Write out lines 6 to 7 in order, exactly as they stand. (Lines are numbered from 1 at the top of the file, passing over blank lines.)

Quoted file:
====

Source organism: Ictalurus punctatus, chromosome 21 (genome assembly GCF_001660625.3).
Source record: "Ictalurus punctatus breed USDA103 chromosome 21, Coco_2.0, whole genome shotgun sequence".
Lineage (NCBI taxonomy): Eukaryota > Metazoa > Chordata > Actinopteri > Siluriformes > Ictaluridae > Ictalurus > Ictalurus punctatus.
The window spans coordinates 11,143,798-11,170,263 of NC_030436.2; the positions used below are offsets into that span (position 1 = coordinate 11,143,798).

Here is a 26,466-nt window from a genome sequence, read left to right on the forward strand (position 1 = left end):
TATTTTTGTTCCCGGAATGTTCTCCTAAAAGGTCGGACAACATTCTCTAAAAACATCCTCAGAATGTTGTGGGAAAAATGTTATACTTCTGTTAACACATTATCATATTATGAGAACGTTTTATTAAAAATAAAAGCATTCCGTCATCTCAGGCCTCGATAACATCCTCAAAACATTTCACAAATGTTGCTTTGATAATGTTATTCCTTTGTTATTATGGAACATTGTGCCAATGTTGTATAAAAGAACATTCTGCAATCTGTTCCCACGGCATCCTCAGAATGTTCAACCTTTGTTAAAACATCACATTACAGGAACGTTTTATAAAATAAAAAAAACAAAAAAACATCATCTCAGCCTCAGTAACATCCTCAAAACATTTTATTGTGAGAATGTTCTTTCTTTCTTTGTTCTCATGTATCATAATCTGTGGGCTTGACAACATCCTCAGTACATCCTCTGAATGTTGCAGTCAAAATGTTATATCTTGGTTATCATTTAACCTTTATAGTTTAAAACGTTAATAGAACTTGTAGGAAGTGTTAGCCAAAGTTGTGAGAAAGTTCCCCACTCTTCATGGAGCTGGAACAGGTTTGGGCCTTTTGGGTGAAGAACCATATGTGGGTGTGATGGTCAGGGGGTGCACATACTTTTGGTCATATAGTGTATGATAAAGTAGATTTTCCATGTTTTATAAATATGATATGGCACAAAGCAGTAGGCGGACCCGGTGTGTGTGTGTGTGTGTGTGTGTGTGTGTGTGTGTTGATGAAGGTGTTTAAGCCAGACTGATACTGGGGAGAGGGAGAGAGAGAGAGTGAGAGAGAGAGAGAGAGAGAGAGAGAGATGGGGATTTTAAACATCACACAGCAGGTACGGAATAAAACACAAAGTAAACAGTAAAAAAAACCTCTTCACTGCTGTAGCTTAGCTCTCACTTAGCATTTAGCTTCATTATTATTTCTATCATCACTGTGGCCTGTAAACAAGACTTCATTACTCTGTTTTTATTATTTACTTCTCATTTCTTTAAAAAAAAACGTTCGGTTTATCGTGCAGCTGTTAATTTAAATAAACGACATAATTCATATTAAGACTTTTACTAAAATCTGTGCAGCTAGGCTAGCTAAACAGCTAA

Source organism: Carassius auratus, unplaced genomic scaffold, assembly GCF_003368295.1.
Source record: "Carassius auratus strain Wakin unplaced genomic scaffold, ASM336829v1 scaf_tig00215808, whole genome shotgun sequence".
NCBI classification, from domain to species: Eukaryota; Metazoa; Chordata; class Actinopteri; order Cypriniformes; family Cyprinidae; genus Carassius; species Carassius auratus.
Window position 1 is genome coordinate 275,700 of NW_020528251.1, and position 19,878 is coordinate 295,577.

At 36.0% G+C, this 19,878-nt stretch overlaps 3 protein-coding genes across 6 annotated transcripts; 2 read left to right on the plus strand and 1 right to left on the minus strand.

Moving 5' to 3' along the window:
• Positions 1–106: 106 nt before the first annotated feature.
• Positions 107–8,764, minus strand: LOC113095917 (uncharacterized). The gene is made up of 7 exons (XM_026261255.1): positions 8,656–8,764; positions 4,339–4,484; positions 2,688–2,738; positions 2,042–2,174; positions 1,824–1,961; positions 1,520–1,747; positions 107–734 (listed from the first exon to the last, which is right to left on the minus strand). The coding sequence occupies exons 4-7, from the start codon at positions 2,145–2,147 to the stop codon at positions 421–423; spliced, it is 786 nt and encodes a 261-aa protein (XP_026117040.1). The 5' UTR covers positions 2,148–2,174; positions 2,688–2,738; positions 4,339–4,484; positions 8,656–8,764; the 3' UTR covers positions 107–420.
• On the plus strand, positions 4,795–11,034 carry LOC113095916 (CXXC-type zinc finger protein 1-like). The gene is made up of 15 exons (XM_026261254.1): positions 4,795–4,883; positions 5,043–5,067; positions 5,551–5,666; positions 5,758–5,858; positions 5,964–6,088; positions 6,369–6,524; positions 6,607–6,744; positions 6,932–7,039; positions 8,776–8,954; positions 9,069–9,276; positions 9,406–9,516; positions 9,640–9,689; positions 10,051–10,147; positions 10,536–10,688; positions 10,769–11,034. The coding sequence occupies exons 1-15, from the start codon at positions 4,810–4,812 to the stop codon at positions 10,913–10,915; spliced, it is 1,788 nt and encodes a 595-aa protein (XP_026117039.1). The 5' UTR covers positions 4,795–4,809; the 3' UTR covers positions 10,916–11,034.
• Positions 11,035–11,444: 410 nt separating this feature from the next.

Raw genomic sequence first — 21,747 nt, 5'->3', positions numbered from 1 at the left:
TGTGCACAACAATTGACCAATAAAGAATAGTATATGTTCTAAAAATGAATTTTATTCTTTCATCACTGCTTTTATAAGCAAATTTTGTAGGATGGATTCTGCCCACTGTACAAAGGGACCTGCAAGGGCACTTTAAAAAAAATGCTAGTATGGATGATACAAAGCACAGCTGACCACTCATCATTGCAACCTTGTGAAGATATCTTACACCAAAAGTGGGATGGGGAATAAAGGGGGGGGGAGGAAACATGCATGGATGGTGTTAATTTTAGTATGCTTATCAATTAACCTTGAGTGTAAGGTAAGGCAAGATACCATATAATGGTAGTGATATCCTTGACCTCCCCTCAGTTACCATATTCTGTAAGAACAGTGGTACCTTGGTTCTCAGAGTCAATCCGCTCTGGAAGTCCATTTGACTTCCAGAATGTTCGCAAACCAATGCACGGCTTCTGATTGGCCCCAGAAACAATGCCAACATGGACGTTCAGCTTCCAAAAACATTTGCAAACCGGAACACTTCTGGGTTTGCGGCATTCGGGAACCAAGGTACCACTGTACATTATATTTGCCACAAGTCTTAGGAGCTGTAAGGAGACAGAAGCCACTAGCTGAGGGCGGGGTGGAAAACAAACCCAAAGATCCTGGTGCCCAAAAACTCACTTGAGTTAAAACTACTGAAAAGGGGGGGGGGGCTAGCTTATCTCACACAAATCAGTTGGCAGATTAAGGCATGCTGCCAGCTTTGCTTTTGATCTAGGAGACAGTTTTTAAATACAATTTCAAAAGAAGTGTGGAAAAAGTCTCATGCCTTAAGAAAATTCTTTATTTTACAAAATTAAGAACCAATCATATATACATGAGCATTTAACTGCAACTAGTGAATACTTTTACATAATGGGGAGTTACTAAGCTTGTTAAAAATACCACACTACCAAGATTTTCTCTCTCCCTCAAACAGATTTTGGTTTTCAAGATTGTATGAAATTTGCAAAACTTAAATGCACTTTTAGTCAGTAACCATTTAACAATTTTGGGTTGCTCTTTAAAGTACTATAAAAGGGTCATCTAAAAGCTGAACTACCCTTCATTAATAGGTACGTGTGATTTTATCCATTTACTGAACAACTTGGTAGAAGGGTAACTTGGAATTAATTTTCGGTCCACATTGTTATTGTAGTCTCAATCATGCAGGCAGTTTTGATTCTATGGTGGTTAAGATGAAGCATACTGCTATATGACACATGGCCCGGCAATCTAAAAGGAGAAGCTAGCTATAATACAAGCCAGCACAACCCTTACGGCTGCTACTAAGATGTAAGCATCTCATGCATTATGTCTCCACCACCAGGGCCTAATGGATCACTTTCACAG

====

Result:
TATTTTTGTTCCCGGAATGTTCTCCTAAAAGGTCGGACAACATTCTCTAAAAACATCCTCAGAATGTTGTGGGAAAAATGTTATACTTCTGTTAACACATTATCATATTATGAGAACGTTTTATTAAAAATAAAAGCATTCCGTCATCTCAGGCCTCGATAACATCCTCAAAACATTTCACAAATGTTGCTTTGATAATGTTATTCCTTTGTTATTATGGAACATTGTGCCAATGTTGTATAAAAGAACATTCTGCAATCTGTTCCCACGGCATCCTCAGAATGTTCAACCTTTGTTAAAACATCACATTACAGGAACGTTTTATAAAATAAAAAAAACAAAAAAACATCATCTCAGCCTCAGTAACATCCTCAAAACATTTTATTGTGAGAATGTTCTTTCTTTCTTTGTTCTCATGTATCATAATCTGTGGGCTTGACAACATCCTCAGTACATCCTCTGAATGTTGCAGTCAAAATGTTATATCTTGGTTATCATTTAACCTTTATAGTTTAAAACGTTAATAGAACTTGTAGGAAGTGTTAGCCAAAGTTGTGAGAAAGTTCCCCACTCTTCATGGAGCTGGAACAGGTTTGGGCCTTTTGGGTGAAGAACCATATGTGGGTGTGATGGTCAGGGGGTGCACATACTTTTGGTCATATAGTGTATGATAAAGTAGATTTTCCATGTTTTATAAATATGATATGGCACAAAGCAGTAGGCGGACCCGGTGTGTGTGTGTGTGTGTGTGTGTGTGTGTGTGTGTTGATGAAGGTGTTTAAGCCAGACTGATACTGGGGAGAGGGAGAGAGAGAGAGTGAGAGAGAGAGAGAGAGAGAGAGAGAGATGGGGATTTTAAACATCACACAGCAGGTACGGAATAAAACACAAAGTAAACAGTAAAAAAAACCTCTTCACTGCTGTAGCTTAGCTCTCACTTAGCATTTAGCTTCATTATTATTTCTATCATCACTGTGGCCTGTAAACAAGACTTCATTACTCTGTTTTTATTATTTACTTCTCATTTCTTTAAAAAAAAACGTTCGGTTTATCGTGCAGCTGTTAATTTAAATAAACGACATAATTCATATTAAGACTTTTACTAAAATCTGTGCAGCTAGGCTAGCTAAACAGCTAA

Source organism: Carassius auratus, unplaced genomic scaffold, assembly GCF_003368295.1.